Le Manoir aux Quat’Saisons

While leafing through the proofs for the Telegraph last week, I came across a gardening supplement about Le Manoir aux Quat’Saisons – Raymond Blanc’s flagship restaurant; the jewel in his culinary crown.

Gardening isn’t a foremost interest of mine – don’t get me wrong, I like a good garden – I’m just not likely to be found shovelling soil, or laying down turf. But the article got me thinking, or rather reminiscing about my time spent in the chef’s backyard.

It was three years ago. My family (well four out of the six of us – mother conveniently forgot to invite the other two; to avoid denting the bank balance too much) journeyed down to Oxfordshire for lunch at the double Michelin-starred restaurant to celebrate my 21st Birthday. And what a way to celebrate it was.


Dressed in all my finery, determined to look like I belonged and frequented similar establishments regularly, I entered the mansion of a maison at approximately 12.30 pm. We were shown through to a sitting room, offered some canapés and given both the menu and the wine list to peruse at our leisure.

It didn’t take us long to decide upon the ‘tasting menu’, and then to my delight the father passed me the wine list and said, “Now Alice, as it’s your birthday you can pick the wine, but please, be sensible.”

Figures of £200, £750, £1,750 met my eyes and, contrary to the lyrics of Jessie J, I could not ‘forget about the price tag’. I flicked through some more and landed on a more reasonable £40 bottle. ‘Yes,’ I thought, ‘that’ll do.’ I turned and smiled at the sommelier, who came over immediately and bowed ready for the order.

“Yes, please may I have a bottle of the…(something French)?”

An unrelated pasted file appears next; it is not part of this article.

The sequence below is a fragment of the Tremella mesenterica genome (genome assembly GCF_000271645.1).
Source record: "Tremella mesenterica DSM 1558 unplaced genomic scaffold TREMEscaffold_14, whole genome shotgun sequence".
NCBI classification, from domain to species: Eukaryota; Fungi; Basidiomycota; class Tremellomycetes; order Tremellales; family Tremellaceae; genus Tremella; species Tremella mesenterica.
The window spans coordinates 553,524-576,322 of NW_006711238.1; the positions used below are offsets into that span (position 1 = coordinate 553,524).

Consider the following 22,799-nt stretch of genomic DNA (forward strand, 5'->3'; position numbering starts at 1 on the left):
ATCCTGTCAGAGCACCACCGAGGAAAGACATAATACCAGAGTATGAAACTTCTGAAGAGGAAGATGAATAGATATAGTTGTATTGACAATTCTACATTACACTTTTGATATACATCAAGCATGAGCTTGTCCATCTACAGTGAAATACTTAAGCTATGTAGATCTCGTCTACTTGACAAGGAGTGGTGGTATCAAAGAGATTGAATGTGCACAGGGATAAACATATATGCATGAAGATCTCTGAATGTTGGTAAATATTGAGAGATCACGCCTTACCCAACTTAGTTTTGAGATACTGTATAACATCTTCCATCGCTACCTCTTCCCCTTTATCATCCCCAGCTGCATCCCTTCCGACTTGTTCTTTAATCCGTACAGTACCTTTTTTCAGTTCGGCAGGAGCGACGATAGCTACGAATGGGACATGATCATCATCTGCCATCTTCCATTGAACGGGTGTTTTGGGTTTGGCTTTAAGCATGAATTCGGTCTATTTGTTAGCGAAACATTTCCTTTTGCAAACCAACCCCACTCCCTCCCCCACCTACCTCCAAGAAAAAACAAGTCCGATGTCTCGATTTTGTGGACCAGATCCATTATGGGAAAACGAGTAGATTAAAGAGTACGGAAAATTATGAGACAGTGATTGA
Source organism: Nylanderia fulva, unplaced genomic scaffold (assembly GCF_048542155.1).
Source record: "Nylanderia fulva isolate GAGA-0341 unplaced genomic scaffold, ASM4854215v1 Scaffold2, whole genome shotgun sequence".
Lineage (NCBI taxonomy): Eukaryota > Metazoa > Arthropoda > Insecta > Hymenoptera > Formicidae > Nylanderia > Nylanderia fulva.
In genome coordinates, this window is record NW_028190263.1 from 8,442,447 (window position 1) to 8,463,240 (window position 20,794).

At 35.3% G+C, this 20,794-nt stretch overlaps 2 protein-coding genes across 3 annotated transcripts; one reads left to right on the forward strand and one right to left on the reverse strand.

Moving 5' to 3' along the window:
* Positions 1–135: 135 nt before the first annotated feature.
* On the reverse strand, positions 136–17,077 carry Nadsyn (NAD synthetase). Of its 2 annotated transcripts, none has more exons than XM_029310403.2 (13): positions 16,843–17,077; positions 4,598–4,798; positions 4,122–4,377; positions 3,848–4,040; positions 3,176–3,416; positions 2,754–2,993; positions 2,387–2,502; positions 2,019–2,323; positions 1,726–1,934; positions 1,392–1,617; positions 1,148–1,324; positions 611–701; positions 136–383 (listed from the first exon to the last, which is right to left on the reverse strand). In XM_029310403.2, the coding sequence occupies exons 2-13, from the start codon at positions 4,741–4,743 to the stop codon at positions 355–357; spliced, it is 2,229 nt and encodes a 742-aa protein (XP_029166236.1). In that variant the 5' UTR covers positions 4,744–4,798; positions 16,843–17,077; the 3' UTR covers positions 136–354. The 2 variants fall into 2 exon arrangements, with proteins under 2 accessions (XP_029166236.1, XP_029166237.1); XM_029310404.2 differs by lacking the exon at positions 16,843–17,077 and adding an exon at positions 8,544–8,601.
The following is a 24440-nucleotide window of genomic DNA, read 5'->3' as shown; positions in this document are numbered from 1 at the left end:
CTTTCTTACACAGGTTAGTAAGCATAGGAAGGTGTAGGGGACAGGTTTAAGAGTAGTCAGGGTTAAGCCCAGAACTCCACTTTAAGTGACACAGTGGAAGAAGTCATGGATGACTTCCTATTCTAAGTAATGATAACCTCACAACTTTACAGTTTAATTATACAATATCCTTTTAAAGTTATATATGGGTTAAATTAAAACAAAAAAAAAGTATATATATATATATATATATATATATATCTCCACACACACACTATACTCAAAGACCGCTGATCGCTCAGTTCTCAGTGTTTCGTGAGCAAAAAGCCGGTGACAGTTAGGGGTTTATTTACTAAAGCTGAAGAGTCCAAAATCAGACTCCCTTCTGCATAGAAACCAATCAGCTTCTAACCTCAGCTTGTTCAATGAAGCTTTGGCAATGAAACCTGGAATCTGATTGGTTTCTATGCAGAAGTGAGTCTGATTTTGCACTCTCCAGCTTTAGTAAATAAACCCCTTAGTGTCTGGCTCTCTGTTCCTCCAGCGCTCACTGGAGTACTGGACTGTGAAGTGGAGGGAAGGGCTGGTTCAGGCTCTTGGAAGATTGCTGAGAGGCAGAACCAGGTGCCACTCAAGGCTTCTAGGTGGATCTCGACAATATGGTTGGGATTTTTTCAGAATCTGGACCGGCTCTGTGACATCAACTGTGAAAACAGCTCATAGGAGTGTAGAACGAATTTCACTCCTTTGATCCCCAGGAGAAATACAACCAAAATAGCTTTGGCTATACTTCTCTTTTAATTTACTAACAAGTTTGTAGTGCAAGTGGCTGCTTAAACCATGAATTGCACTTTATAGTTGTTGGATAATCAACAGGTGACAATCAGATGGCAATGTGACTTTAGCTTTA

He looked at me, almost embarrassed on my behalf, and said: “Ummmn zeeees is a pudding wine.”

I flushed bright red and, let’s be honest, after that there was no point keeping up my pretentious pretence; I was out of my depth – an outsider, a visitor – I didn’t belong. But this, in actual fact, worked out for the best, for as a tourist I had no problem whipping out my trusty canon and photographically documenting the incredible meal. So here, better late than never, is the tasting menu from Le Manoir aux Quat’Saisons on the 8th of February 2010:


Confit of ‘Landais’ duck liver with rhubarb compote; sour dough toast


Plancha-seared hand-dived ‘Loch Levern’ Scottish scallop, sea kale, cauliflower puree, curry oil


Wytham farm free-range hen’s egg, garden Jerusalem artichoke, pickled mushrooms, winter truffle


Wild Cornish gill-netted red mullet, chorizo; coriander ravioli, saffron tapioca; bouillabaisse consomme


Boned quail filled with liver pate; pink grapefruit zests, turnip gratin and Pineau des Charentes sauce


‘Coeur de Guanaja’ chocolate cremeux, cocoa ‘grue’ nougatine and coffee foam…(with gold leaf)

Food: ***** Wine: (post ‘pudding’ faux pas) ***** Price: £££££

Le Manoir aux Quat’Saisons, Church Rd, Great Milton, Oxford

01844 278881

2 thoughts on “Le Manoir aux Quat’Saisons

  1. Gringo is more traditionally used as the definition of an american person, it stems from the american soldiers who use to wear a green uniform in the 1800’s, British on the other hand were dressed in red and although you might be called a gringo, historically speaking you are incorrect to call yourself one.

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